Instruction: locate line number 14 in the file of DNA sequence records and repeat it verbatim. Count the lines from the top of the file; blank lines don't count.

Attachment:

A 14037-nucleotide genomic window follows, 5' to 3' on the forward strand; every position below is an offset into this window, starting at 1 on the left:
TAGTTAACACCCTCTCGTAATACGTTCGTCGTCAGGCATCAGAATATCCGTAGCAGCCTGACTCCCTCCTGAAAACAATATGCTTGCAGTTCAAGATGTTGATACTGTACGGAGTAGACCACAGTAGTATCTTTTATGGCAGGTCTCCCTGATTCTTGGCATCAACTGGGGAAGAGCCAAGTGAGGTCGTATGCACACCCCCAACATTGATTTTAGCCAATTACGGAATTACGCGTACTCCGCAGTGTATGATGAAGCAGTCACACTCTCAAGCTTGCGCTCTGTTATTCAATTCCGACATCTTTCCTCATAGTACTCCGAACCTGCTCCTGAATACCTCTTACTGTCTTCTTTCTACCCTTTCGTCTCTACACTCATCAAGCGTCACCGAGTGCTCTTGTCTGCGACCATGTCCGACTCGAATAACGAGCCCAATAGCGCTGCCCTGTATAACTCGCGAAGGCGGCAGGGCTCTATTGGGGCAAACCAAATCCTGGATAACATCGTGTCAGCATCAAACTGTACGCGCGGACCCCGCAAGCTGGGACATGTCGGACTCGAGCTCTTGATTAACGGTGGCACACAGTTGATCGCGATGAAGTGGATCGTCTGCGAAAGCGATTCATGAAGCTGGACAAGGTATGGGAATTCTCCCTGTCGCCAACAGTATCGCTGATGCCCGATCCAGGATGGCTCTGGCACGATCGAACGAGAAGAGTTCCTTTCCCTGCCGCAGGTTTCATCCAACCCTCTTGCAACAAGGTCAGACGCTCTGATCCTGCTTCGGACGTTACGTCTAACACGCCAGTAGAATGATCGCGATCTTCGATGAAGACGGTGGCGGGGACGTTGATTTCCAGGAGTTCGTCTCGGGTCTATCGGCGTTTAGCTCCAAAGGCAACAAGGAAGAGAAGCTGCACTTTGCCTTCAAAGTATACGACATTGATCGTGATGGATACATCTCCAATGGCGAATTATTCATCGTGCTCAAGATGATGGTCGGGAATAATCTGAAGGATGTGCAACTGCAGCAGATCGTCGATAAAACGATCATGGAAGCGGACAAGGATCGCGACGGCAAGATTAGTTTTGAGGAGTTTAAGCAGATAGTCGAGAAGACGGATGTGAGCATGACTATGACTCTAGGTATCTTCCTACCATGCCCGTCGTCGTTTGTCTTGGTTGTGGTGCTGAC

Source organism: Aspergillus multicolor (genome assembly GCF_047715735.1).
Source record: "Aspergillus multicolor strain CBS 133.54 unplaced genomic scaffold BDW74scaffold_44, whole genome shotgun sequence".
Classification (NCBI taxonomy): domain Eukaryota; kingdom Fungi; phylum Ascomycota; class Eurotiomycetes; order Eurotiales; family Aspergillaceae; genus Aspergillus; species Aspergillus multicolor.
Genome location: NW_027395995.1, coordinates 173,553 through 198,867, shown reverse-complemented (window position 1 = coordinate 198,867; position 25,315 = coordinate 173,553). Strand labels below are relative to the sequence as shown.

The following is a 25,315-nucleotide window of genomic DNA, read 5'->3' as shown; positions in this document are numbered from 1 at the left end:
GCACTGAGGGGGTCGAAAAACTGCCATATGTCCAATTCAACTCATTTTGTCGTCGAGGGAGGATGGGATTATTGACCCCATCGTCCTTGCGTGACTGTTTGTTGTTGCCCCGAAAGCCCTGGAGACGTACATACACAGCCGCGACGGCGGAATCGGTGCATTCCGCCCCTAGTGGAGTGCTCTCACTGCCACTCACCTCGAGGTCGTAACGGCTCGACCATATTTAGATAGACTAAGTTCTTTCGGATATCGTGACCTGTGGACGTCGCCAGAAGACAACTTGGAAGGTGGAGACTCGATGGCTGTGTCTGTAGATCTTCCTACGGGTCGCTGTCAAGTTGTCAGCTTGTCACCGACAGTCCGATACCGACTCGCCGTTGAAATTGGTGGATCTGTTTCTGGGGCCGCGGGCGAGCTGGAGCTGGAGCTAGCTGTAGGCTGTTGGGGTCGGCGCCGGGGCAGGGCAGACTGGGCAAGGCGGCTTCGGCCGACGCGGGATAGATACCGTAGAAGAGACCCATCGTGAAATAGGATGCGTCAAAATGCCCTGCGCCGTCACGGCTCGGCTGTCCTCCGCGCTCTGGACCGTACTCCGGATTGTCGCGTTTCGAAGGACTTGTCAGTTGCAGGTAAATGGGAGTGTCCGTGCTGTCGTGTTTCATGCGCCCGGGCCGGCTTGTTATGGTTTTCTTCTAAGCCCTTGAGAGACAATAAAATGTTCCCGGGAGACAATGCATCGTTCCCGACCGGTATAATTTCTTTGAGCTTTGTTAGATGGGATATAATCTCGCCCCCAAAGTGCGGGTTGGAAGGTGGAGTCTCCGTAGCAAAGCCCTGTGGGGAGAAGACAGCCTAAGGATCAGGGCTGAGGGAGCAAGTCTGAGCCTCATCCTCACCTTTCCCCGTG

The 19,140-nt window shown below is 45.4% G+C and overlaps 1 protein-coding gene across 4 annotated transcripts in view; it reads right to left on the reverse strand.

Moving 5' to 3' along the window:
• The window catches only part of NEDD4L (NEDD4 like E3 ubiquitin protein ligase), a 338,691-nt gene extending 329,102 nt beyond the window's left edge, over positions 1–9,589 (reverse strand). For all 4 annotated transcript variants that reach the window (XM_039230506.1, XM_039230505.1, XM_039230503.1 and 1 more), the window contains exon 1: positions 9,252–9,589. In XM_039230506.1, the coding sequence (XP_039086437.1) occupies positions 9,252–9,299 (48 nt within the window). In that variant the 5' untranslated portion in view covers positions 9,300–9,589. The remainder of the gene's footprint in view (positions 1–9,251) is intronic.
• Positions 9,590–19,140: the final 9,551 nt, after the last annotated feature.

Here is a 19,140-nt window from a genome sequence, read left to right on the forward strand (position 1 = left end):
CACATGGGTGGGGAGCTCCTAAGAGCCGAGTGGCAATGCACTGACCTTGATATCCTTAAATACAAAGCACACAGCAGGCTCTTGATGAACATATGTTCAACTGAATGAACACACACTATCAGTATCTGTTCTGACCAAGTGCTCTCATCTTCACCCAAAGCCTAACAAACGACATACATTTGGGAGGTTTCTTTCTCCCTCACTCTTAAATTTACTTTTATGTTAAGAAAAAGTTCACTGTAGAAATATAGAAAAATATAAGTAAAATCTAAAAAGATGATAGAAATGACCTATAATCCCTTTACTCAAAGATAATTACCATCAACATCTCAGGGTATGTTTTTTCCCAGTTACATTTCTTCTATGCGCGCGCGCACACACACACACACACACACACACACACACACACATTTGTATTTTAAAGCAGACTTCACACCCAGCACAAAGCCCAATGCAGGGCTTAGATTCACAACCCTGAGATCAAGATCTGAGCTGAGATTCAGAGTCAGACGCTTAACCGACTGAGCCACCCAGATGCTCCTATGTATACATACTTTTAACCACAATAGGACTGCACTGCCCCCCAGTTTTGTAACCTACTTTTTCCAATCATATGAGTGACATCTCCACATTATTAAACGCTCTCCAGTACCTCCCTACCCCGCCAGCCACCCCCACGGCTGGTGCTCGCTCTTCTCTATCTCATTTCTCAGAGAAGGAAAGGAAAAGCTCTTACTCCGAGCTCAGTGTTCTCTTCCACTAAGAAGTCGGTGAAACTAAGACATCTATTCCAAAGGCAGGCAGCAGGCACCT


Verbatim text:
CACATGGGTGGGGAGCTCCTAAGAGCCGAGTGGCAATGCACTGACCTTGATATCCTTAAATACAAAGCACACAGCAGGCTCTTGATGAACATATGTTCAACTGAATGAACACACACTATCAGTATCTGTTCTGACCAAGTGCTCTCATCTTCACCCAAAGCCTAACAAACGACATACATTTGGGAGGTTTCTTTCTCCCTCACTCTTAAATTTACTTTTATGTTAAGAAAAAGTTCACTGTAGAAATATAGAAAAATATAAGTAAAATCTAAAAAGATGATAGAAATGACCTATAATCCCTTTACTCAAAGATAATTACCATCAACATCTCAGGGTATGTTTTTTCCCAGTTACATTTCTTCTATGCGCGCGCGCACACACACACACACACACACACACACACACACACATTTGTATTTTAAAGCAGACTTCACACCCAGCACAAAGCCCAATGCAGGGCTTAGATTCACAACCCTGAGATCAAGATCTGAGCTGAGATTCAGAGTCAGACGCTTAACCGACTGAGCCACCCAGATGCTCCTATGTATACATACTTTTAACCACAATAGGACTGCACTGCCCCCCAGTTTTGTAACCTACTTTTTCCAATCATATGAGTGACATCTCCACATTATTAAACGCTCTCCAGTACCTCCCTACCCCGCCAGCCACCCCCACGGCTGGTGCTCGCTCTTCTCTATCTCATTTCTCAGAGAAGGAAAGGAAAAGCTCTTACTCCGAGCTCAGTGTTCTCTTCCACTAAGAAGTCGGTGAAACTAAGACATCTATTCCAAAGGCAGGCAGCAGGCACCT